‘‘We are probably not listened to because we are from the lower hierarchy of socio-economic class, we are poor with no financial backbone and stand in our society that’s why they are easily pushing us out,’’ he lashed out. The contentious matter have seen old wounds being licked following COVID-19 lockdown as a confrontation ensued between the hotel owner, the hawkers and the Police.
The move led to the erection of the fence by Aswathi during lockdown and subsequently the illegal removal of the same fence by hawkers who were later arrested. It is understood that the business magnate have since 2017 been engaging Thusanang Bagwebi Association, Botswana Informal Sector Association (BOISA) and the Botswana Federation of Trade Unions (BFTU).
“The misinformation and/or reluctance by the Gaborone City Council and Department of Land to ‘clarify’ Gaborone Hotel’s ownership of the (extended) land and the information was confirmed by the Department of Land, Anti-corruption unit on the 26th May 2020 as valid,” the 3 unions stated. Ministry of Lands Management, Water and Sanitation Services also confirmed the land ownership to the naturalized Motswana of Pakistan origin.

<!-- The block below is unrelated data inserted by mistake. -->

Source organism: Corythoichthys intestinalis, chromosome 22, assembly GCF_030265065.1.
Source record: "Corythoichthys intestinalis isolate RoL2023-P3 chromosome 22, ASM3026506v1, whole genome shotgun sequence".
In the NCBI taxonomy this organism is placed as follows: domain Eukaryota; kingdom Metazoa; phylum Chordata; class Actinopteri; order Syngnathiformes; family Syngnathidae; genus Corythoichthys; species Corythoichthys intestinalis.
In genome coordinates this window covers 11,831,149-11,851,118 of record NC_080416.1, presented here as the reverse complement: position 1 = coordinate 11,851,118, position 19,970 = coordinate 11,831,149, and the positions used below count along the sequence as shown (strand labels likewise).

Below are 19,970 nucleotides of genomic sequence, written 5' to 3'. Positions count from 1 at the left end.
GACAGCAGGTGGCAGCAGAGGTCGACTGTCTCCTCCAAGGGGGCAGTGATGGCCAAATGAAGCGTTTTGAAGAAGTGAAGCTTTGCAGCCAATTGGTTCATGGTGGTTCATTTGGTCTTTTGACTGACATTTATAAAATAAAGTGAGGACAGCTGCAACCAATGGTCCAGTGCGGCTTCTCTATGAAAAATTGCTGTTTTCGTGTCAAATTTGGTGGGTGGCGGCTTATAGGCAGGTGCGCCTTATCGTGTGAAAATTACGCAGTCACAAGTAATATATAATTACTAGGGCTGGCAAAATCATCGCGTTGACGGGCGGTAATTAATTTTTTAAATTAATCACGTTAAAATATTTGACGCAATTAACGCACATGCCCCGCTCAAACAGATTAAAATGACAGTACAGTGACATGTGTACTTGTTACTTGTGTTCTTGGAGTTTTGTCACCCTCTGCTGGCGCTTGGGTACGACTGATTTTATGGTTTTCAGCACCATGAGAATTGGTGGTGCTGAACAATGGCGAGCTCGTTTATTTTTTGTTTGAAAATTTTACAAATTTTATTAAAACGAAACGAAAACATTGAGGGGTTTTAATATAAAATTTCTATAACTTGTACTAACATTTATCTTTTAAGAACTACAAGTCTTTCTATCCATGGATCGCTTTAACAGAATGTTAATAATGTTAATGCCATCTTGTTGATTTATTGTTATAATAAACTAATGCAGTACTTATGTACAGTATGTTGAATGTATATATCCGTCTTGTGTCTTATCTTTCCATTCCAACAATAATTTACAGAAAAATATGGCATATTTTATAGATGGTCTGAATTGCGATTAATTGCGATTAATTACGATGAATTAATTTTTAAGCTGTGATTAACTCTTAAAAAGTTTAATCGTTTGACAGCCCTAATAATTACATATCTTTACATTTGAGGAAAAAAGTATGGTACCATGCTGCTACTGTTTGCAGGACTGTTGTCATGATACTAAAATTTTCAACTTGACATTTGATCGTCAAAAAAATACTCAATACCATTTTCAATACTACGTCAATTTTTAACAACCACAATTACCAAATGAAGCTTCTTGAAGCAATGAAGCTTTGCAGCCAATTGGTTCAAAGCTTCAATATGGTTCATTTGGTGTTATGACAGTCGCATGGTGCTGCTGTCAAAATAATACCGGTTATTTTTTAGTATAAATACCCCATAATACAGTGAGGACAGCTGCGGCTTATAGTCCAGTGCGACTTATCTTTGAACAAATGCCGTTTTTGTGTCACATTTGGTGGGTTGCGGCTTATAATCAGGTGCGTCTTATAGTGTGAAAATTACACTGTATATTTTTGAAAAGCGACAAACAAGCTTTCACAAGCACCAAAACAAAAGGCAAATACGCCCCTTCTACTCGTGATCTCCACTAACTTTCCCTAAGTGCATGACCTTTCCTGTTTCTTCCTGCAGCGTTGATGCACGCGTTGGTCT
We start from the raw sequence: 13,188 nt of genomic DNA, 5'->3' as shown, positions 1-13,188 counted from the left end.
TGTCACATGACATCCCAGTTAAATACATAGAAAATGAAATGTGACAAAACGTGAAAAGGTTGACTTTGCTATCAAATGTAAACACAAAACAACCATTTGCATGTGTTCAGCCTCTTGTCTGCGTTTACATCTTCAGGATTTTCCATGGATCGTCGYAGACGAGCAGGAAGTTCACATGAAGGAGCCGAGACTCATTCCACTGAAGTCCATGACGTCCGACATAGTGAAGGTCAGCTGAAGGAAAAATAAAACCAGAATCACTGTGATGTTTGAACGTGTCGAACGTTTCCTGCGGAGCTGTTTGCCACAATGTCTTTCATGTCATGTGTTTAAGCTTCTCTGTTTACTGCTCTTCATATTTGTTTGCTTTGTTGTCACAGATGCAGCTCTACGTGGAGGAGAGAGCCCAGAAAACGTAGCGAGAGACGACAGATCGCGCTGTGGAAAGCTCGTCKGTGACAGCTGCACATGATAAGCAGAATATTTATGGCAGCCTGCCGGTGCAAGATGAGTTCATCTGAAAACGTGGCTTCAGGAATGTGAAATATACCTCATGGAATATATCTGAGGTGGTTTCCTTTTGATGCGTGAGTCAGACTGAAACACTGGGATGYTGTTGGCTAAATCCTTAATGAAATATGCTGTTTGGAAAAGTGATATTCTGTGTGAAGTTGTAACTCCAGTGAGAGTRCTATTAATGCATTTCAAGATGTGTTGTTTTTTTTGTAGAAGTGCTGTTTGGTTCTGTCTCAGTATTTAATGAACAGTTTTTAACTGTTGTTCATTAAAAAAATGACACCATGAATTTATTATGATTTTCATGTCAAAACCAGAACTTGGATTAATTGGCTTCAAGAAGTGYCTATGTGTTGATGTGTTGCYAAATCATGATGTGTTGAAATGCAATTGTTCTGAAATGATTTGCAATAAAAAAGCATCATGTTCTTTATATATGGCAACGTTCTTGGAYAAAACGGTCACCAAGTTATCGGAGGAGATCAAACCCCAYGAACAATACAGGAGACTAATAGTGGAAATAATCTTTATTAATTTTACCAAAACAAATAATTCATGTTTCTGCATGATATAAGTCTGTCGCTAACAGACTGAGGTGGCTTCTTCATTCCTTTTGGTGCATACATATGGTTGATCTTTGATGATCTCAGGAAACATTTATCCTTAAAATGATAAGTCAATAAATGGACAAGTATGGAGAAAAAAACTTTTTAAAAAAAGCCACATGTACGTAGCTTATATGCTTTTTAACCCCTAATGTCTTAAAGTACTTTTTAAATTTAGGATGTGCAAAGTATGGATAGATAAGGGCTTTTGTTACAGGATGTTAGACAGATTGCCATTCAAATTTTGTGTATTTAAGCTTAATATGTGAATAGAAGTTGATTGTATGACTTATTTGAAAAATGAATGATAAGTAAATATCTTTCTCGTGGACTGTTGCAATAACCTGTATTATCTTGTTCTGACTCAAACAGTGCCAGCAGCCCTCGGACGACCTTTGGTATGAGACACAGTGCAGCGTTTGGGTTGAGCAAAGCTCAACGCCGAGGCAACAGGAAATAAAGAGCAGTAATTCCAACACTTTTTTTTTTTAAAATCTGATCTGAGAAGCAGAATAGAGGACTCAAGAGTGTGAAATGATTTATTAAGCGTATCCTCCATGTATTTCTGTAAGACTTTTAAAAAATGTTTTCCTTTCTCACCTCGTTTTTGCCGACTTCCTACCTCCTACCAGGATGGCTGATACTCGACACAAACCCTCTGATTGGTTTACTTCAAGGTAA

“An application for extension of lot 75830 was approved in 2014 to SNB Investment Botswana and an offer was made to the applicant in 2015. The extension, measuring 700m2 was made from a portion of the remainder of plot 13963. SNB Investment Botswana holds title to the land as of 22 June 2015. The extension belongs to Gaborone Hotel under SNB Investment Botswana,” Chief Public Relations Officer Alice Mmolawa told WeekendPost this week, speaking on behalf of Permanent Secretary Bonolo Khumotaka.
It is understood that Gaborone Hotel established that they had engaged Department of Lands and GCC for the past three years in an effort to avoid using force and legal proceedings against the hawkers even when prompted by Botswana Police on the 22 May 2020, after complete removal of the fence.